Businesses around Canberra breathed a collective sigh of relief this morning as the relaxation of household quarantine rules kicked in.
Since 11:59 pm last night, asymptomatic close or household contacts of confirmed COVID-19 cases are no longer required to undergo seven days of quarantine. However, they still have a number of rules to abide by, including wearing masks while indoors and testing regularly if required to attend work or education facilities.
The eased requirements couldn’t have come soon enough for Truefitt & Hill’s managing director Khushwant Dhanoa.
Earlier this year, Mr Dhanoa’s business was hit particularly hard as most of his support staff are university students. As a cluster of COVID-19 cases at the ANU grew to around 800 cases, with countless more close contacts in quarantine, nearly all of Mr Dhanoa’s staff had to quarantine.
“It was rough,” he said, reflecting on the start of this year.
“We tried our best not to affect appointments for our customers, but this put immense pressure and a real strain physically and mentally on the staff who were able to work,” Mr Dhanoa explained.
He has been working seven days a week to ensure adequate staffing levels at the barbers. He said the only alternative would have been closing the shop, but that was hardly viable as it impacts clients.
Mr Dhanoa described the new rules as “practical” and “common sense” and hoped they will help ease some of the pressure he’s been under for the last few months.
Canberra Business Chamber CEO Graham Catt said this has been a common experience for many businesses and welcomed the changes made by the ACT Government.
Mr Catt said he’d heard businesses had been forced to close or reduce their operations due to staff shortages while their healthy workers remained in isolation at home, unable to work because of isolation rules.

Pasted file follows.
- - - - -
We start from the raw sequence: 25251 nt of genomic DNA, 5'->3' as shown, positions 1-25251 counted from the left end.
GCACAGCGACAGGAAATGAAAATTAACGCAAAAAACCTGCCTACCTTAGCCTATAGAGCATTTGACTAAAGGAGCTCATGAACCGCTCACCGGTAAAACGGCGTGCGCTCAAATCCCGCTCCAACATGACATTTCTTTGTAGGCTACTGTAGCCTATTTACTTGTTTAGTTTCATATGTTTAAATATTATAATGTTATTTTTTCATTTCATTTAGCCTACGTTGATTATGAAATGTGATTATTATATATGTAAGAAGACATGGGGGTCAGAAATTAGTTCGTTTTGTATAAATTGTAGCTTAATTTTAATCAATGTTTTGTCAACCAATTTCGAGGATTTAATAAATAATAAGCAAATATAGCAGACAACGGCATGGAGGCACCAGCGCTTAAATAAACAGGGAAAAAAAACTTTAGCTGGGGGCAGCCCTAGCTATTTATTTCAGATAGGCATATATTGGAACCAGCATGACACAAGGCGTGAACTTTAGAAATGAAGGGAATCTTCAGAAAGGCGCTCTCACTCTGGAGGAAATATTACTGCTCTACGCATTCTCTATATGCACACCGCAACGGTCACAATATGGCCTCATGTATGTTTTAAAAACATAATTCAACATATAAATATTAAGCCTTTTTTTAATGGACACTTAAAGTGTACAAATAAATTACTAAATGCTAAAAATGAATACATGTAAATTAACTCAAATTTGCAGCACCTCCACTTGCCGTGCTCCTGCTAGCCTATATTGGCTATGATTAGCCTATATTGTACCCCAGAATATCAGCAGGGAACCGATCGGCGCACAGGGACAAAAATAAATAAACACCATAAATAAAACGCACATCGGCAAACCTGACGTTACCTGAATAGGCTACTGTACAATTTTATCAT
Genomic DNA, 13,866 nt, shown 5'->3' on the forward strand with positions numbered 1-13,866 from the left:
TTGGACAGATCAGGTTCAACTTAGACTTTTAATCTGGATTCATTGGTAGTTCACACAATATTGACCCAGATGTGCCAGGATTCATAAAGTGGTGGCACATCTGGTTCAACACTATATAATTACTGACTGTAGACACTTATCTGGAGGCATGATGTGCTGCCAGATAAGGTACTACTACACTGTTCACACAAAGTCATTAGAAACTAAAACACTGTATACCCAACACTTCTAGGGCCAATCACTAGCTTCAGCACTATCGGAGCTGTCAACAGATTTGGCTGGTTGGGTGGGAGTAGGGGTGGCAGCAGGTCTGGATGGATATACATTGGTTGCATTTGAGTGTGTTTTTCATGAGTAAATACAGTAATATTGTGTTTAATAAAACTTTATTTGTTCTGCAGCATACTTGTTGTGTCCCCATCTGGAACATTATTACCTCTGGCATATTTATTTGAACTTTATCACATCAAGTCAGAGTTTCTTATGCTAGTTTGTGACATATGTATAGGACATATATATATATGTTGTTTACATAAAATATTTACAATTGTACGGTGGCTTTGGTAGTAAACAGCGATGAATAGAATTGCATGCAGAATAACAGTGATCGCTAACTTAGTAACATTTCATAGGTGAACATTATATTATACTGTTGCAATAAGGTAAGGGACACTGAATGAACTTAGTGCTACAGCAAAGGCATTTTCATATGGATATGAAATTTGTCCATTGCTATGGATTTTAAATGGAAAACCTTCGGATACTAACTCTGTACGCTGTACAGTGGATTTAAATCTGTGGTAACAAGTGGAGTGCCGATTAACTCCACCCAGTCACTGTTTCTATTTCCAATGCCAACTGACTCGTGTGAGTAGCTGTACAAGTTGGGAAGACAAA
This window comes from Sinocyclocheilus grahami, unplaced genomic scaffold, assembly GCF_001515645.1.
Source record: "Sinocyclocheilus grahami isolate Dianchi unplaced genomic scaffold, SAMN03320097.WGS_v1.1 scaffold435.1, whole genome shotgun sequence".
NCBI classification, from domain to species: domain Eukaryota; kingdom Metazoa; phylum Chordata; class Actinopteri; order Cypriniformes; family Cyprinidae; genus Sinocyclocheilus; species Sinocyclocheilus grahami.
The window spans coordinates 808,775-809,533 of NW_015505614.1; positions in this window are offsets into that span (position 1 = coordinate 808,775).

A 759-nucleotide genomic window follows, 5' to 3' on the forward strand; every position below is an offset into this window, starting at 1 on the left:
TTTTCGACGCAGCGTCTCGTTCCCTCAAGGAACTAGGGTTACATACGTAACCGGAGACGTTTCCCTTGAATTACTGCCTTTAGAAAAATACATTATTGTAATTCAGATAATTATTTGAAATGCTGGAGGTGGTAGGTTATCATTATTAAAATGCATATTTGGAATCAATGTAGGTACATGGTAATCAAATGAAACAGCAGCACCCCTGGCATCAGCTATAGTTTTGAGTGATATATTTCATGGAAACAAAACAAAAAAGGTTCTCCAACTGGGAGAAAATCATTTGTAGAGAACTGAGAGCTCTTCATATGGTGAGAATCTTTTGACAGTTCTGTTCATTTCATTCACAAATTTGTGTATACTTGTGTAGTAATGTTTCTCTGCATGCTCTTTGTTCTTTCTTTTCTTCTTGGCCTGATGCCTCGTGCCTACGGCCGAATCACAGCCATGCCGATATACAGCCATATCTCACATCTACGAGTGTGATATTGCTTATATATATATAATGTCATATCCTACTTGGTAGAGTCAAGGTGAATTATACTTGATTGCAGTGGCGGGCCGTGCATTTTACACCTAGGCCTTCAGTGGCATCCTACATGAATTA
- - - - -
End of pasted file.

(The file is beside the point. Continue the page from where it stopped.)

“This has been impacting just about every sector and every type of business,” Mr Catt noted.
“There are the extreme ends of the scale where cafes have to close because all of their staff are identified as close contacts in one go, but other businesses and others are also being impacted because they are falling months behind on orders and feeling those supply chain issues.
“It’s important to understand the scale of the problem.”
Mr Catt said while the changes wouldn’t fully put an end to this pressure, they would give much relief, but businesses would retain COVID-safe procedures.
“We don’t expect to see this translate into a massive influx of cases. We see it is giving workers who are tested, well and healthy and wanting to go to work the chance to make an arrangement where that can actually happen.”
Hospitality businesses – where some of the most extreme examples of worker shortages have been visible – also welcomed the change.
General manager of the ACT Branch of the Australian Hotels Association, Anthony Brierley, said many cafes, bars and restaurants had been grappling with instances where multiple staff members were being furloughed and unable to work at very short notice.
“Frustratingly, in many of these cases, the contact never caught COVID-19, but they couldn’t come to work for a week,” he said.
“We’re hopeful now that with these rules, we may be able to put this behind us.”
But both Mr Catt and Mr Brierley said many industries will continue to grapple with staff shortages more broadly for the foreseeable future.
Eased quarantine requirements came into effect over the border in NSW and Victoria last Friday. For now, household contacts of confirmed COVID-19 cases are not able to attend ACT public schools.